Social Networking Meets Collaboration in the Cloud

Michael Vizard

With the forthcoming release of Microsoft Office 2013 and the acquisition of Yammer, Microsoft clearly thinks social networking will be playing a bigger role in the office as time goes on. There are other vendors, however, that argue no one should have to wait until next year to take advantage of those capabilities.

Huddle, a provider of an enterprise collaboration service delivered via the cloud, announced today a new update that adds social collaboration features such as the ability to direct comments and notifications to specific individuals or teams using the "@" symbol within a conversation around a specific file. It also adds the ability to set up and customize workflows for specific sets of individuals or the entire organization.


Huddle CEO Alastair Mitchell says that while social networking tools will not completely replace email anytime soon, they are becoming an increasingly important part of the workflow dynamic within many corporations. The Huddle approach allows organizations to not only define who should see what based on their role in the organization, but also alerts people about their potential interest in a topic based on the documents they have previously accessed.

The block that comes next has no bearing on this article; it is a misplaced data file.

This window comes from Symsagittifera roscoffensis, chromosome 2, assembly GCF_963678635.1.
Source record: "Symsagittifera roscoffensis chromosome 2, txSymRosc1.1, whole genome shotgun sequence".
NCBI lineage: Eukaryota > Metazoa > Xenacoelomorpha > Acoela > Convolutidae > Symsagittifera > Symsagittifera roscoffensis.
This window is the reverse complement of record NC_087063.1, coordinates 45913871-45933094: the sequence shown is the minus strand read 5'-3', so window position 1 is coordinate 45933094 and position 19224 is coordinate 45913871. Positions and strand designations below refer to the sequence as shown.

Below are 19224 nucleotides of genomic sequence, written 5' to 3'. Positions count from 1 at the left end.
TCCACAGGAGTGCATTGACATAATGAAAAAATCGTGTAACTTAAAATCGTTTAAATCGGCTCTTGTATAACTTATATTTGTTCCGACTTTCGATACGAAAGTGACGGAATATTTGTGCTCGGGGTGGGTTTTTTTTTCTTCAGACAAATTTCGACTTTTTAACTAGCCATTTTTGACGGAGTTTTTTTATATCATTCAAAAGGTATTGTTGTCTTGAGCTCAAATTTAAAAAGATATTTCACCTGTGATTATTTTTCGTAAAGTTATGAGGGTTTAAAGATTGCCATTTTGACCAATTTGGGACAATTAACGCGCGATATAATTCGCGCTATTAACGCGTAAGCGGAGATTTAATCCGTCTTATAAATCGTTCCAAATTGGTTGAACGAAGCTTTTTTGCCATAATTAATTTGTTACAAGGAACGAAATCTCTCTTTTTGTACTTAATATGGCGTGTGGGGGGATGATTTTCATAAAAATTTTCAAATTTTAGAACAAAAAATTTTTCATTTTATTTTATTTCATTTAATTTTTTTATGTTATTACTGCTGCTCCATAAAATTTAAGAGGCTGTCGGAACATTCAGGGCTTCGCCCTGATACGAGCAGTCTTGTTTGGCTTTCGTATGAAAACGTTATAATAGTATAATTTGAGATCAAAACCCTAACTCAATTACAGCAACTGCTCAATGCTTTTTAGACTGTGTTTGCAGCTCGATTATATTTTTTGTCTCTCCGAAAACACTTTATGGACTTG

In that regard, Mitchell says that Huddle as a collaboration environment was designed from the ground up to support social networking across multiple platforms, versus a Windows-centric approach that is anchored around 13-year old Microsoft SharePoint technology and groupware that was originally developed as part of the Groove acquisition that Microsoft made in 2005.

Huddle is competing in the enterprise collaboration space against any number of file sharing and social networking offerings that can be delivered on premise or via the cloud. Ultimately, IT organizations need to decide where to apply their expertise in a world where the number of devices and applications is rapidly changing. In any of those scenarios, the way the organization works is fundamentally changing, along with the way IT gets delivered and consumed.

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